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Tesco Turkey Stores Face Uncertainty After Talks End Without Deal

Tesco is running into some roadblocks overseas. Talks have stalled out between the British retail chain and third parties over potential options to grow...

Frazer Jones
|Jun 6|magazine6 min read

Tesco is running into some roadblocks overseas. Talks have stalled out between the British retail chain and third parties over potential options to grow its Turkey-based subsidiary Tesco Kipa. No conclusion or deal was reached between Tesco and these potential third party partners, leaving the future of Tesco Kipa currently in limbo.

According to Reuters, Tesco and Tesco Kipa released a statement to the Istanbul Stock Exchange (BIST) explaining that talks with potential partners like Turkish retailer Migros had ended without reaching a satisfactory resolution. But while this has left the promise of Tesco Kipa expansion cold at the moment, Tesco is not pulling out of Turkey altogether, planning instead to stay focused on Western Turkey where the is already well established and profitable:

 

"Tesco Plc's talks with various companies regarding partnership options have come to an end without being able to reach an agreement," Kipa said in a statement sent to the Istanbul stock exchange.

"Tesco has confirmed today that it has ended talks with various parties in respect of potential options for its business in Turkey," the British company said in a separate statement. "We are committed to driving value from all our businesses and, for Kipa, we believe that this is best achieved by accelerating our plans to focus the business on its heartlands, minimise capital spend and improve profitability."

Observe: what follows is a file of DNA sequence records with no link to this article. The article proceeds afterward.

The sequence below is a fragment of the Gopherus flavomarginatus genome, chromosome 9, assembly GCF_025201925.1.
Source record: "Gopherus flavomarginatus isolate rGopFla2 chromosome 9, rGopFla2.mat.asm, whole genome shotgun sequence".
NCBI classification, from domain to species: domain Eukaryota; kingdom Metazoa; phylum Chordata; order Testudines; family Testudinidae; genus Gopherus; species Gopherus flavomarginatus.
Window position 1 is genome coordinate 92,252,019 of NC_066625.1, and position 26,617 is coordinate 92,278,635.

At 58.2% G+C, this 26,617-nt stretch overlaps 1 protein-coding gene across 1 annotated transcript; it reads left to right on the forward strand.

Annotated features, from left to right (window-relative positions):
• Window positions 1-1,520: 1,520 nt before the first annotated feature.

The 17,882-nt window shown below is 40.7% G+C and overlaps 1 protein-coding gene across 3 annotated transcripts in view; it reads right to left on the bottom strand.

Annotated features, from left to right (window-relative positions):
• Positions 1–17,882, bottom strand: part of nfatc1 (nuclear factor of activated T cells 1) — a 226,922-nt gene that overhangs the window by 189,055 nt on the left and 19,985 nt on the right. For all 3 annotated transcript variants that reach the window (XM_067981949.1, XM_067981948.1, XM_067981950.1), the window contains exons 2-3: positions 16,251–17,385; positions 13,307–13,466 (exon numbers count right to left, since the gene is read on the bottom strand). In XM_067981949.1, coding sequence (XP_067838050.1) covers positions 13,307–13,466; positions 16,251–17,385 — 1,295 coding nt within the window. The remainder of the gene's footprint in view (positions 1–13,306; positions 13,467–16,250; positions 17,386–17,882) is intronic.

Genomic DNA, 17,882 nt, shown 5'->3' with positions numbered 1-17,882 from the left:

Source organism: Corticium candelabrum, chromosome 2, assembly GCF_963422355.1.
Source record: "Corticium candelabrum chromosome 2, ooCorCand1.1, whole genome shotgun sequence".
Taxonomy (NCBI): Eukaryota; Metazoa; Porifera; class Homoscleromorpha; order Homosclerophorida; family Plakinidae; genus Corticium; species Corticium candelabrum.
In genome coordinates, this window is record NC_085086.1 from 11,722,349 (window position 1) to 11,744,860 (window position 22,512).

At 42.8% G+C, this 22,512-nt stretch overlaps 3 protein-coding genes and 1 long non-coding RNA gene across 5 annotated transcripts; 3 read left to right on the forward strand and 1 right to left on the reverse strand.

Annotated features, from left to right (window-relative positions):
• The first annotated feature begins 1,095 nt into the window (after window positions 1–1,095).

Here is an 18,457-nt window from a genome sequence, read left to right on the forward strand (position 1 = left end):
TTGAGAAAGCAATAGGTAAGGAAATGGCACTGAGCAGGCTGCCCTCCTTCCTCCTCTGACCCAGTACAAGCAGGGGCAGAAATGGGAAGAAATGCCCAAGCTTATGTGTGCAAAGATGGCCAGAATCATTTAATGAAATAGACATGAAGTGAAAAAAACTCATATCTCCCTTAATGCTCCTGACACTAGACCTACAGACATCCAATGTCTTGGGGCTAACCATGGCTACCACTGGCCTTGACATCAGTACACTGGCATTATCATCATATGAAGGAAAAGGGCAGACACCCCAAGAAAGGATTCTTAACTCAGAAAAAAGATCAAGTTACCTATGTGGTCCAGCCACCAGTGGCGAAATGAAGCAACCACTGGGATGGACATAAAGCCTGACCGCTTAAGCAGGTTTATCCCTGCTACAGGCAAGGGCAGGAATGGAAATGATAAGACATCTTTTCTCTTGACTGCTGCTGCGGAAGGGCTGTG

It should come as no surprise that for Tesco, improving profitability should necessarily mean pulling back from growth in more tenuous areas where it hasn’t already established a strong foothold. After all, just last year a large part of Tesco’s public narrative was dominated by its problems with (and finally its divestment of) its US subsidiary Fresh & Easy. After that billion-dollar headache, no Tesco executive is likely willing to put themselves through a similar struggle again this soon.

What’s more, Tesco sales have also slid on the homefront, down 2.4 percent over the most recent holiday season, while overseas sales also slipped 0.7 percent overall. Tesco is under a lot of pressure to get a handle on its revenue and make a return to growth, and the smartest tactic seems to be redoubling its growth efforts in tried and true markets rather than risk wasting capital on building infrastructure in areas that might not be as receptive to the Tesco model.

 

[SOURCES: http://uk.reuters.com/article/2014/05/27/uk-tesco-turkey-idUKKBN0E70D320140527; http://www.bbc.com/news/business-25664398]